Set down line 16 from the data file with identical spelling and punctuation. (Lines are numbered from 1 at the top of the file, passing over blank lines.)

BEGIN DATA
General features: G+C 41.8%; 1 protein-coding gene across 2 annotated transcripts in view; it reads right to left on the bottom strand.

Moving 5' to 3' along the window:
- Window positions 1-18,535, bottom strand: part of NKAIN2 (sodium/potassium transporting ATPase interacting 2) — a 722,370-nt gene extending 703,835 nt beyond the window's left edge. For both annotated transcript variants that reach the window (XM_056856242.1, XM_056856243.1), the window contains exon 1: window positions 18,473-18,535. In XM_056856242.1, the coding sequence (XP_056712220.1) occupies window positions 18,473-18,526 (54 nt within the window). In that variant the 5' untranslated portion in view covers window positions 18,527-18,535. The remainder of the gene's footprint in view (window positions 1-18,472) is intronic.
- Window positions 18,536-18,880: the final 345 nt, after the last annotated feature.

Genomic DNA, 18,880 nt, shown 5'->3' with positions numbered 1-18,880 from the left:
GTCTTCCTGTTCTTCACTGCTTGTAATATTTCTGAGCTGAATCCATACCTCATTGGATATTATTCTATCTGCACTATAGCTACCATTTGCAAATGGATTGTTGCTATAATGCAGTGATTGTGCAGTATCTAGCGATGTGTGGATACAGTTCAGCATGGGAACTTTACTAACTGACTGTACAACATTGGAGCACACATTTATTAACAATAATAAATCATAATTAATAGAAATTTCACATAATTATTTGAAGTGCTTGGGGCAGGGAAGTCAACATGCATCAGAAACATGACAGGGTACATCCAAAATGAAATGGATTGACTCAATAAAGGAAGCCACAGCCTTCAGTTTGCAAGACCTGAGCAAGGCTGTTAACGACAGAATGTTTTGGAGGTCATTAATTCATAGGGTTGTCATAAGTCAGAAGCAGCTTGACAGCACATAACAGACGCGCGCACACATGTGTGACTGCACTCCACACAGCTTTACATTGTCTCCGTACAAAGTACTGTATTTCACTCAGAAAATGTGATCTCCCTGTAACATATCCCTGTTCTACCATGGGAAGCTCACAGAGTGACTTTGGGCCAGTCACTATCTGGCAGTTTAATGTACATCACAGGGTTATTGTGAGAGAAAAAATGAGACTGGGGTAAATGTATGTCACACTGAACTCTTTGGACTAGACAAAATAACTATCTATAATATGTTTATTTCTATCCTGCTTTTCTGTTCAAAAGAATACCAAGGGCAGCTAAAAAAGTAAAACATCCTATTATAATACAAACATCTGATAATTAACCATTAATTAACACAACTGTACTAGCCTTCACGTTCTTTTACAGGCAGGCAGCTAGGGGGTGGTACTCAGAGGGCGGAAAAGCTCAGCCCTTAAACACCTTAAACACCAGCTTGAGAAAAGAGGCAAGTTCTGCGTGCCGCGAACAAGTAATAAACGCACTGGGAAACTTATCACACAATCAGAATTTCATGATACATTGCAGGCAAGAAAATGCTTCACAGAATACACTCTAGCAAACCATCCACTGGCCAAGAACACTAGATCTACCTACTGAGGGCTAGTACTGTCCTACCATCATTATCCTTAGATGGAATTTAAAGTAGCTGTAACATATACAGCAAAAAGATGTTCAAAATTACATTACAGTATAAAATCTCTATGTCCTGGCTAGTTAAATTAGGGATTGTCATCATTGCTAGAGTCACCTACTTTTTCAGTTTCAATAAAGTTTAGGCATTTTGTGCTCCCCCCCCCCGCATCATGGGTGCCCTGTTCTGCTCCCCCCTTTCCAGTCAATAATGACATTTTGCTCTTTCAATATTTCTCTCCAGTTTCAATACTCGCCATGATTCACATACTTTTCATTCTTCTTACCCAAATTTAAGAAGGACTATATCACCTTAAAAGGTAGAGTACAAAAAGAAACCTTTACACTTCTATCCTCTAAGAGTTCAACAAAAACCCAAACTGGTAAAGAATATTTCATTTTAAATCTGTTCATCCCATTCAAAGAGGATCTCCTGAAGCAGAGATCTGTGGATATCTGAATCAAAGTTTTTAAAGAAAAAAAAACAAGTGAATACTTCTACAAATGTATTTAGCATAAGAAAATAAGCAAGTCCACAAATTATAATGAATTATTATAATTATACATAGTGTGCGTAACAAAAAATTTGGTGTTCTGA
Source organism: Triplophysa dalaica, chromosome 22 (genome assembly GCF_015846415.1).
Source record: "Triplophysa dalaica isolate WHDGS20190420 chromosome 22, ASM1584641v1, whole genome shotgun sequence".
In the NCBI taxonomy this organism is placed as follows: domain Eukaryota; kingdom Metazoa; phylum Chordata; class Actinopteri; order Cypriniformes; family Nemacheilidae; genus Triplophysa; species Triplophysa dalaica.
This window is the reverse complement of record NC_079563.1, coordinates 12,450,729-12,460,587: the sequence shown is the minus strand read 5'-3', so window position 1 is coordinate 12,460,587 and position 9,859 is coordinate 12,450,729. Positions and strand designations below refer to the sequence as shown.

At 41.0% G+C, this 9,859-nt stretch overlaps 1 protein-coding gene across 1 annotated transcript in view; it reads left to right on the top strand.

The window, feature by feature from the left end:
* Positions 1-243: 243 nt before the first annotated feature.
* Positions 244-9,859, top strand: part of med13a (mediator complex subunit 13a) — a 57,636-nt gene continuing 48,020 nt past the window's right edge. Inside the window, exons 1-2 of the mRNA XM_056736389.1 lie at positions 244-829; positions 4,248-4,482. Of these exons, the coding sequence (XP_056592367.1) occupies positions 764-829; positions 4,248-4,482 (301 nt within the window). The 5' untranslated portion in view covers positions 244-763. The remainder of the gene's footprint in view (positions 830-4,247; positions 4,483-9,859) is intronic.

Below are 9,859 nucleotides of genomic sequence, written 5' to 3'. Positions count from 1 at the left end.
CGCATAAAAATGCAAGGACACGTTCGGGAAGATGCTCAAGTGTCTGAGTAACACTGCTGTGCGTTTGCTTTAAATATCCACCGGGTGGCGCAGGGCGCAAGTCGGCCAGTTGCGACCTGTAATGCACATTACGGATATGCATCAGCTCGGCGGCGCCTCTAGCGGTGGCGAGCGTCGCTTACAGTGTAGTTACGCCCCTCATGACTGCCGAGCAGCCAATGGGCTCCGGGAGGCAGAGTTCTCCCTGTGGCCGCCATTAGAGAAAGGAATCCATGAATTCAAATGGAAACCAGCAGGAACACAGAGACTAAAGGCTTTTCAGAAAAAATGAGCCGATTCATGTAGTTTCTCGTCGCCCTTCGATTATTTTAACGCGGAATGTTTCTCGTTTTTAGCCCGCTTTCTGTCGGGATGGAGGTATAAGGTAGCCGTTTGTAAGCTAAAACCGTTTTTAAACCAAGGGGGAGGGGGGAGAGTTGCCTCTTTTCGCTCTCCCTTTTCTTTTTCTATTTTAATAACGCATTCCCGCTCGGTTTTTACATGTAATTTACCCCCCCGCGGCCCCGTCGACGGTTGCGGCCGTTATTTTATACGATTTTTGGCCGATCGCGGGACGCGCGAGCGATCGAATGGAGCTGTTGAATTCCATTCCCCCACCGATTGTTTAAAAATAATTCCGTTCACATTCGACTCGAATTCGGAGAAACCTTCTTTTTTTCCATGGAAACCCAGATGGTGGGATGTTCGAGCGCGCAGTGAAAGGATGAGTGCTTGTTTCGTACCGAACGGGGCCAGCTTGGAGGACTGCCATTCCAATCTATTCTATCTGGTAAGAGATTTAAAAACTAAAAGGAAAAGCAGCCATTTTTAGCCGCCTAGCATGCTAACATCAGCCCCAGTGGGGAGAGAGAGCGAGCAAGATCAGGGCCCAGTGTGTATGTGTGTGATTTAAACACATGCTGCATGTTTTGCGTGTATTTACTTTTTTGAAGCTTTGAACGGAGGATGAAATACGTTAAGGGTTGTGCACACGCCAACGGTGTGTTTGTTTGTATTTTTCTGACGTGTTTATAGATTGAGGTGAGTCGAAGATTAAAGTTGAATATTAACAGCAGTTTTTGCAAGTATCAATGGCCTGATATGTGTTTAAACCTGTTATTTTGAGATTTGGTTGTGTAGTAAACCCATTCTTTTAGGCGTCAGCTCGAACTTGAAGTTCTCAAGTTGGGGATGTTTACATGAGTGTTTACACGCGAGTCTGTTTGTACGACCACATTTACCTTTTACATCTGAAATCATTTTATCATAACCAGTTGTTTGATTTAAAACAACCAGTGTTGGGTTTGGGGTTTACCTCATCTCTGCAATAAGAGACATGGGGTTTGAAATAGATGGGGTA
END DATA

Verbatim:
CGCATAAAAATGCAAGGACACGTTCGGGAAGATGCTCAAGTGTCTGAGTAACACTGCTGTGCGTTTGCTTTAAATATCCACCGGGTGGCGCAGGGCGCAAGTCGGCCAGTTGCGACCTGTAATGCACATTACGGATATGCATCAGCTCGGCGGCGCCTCTAGCGGTGGCGAGCGTCGCTTACAGTGTAGTTACGCCCCTCATGACTGCCGAGCAGCCAATGGGCTCCGGGAGGCAGAGTTCTCCCTGTGGCCGCCATTAGAGAAAGGAATCCATGAATTCAAATGGAAACCAGCAGGAACACAGAGACTAAAGGCTTTTCAGAAAAAATGAGCCGATTCATGTAGTTTCTCGTCGCCCTTCGATTATTTTAACGCGGAATGTTTCTCGTTTTTAGCCCGCTTTCTGTCGGGATGGAGGTATAAGGTAGCCGTTTGTAAGCTAAAACCGTTTTTAAACCAAGGGGGAGGGGGGAGAGTTGCCTCTTTTCGCTCTCCCTTTTCTTTTTCTATTTTAATAACGCATTCCCGCTCGGTTTTTACATGTAATTTACCCCCCCGCGGCCCCGTCGACGGTTGCGGCCGTTATTTTATACGATTTTTGGCCGATCGCGGGACGCGCGAGCGATCGAATGGAGCTGTTGAATTCCATTCCCCCACCGATTGTTTAAAAATAATTCCGTTCACATTCGACTCGAATTCGGAGAAACCTTCTTTTTTTCCATGGAAACCCAGATGGTGGGATGTTCGAGCGCGCAGTGAAAGGATGAGTGCTTGTTTCGTACCGAACGGGGCCAGCTTGGAGGACTGCCATTCCAATCTATTCTATCTGGTAAGAGATTTAAAAACTAAAAGGAAAAGCAGCCATTTTTAGCCGCCTAGCATGCTAACATCAGCCCCAGTGGGGAGAGAGAGCGAGCAAGATCAGGGCCCAGTGTGTATGTGTGTGATTTAAACACATGCTGCATGTTTTGCGTGTATTTACTTTTTTGAAGCTTTGAACGGAGGATGAAATACGTTAAGGGTTGTGCACACGCCAACGGTGTGTTTGTTTGTATTTTTCTGACGTGTTTATAGATTGAGGTGAGTCGAAGATTAAAGTTGAATATTAACAGCAGTTTTTGCAAGTATCAATGGCCTGATATGTGTTTAAACCTGTTATTTTGAGATTTGGTTGTGTAGTAAACCCATTCTTTTAGGCGTCAGCTCGAACTTGAAGTTCTCAAGTTGGGGATGTTTACATGAGTGTTTACACGCGAGTCTGTTTGTACGACCACATTTACCTTTTACATCTGAAATCATTTTATCATAACCAGTTGTTTGATTTAAAACAACCAGTGTTGGGTTTGGGGTTTACCTCATCTCTGCAATAAGAGACATGGGGTTTGAAATAGATGGGGTA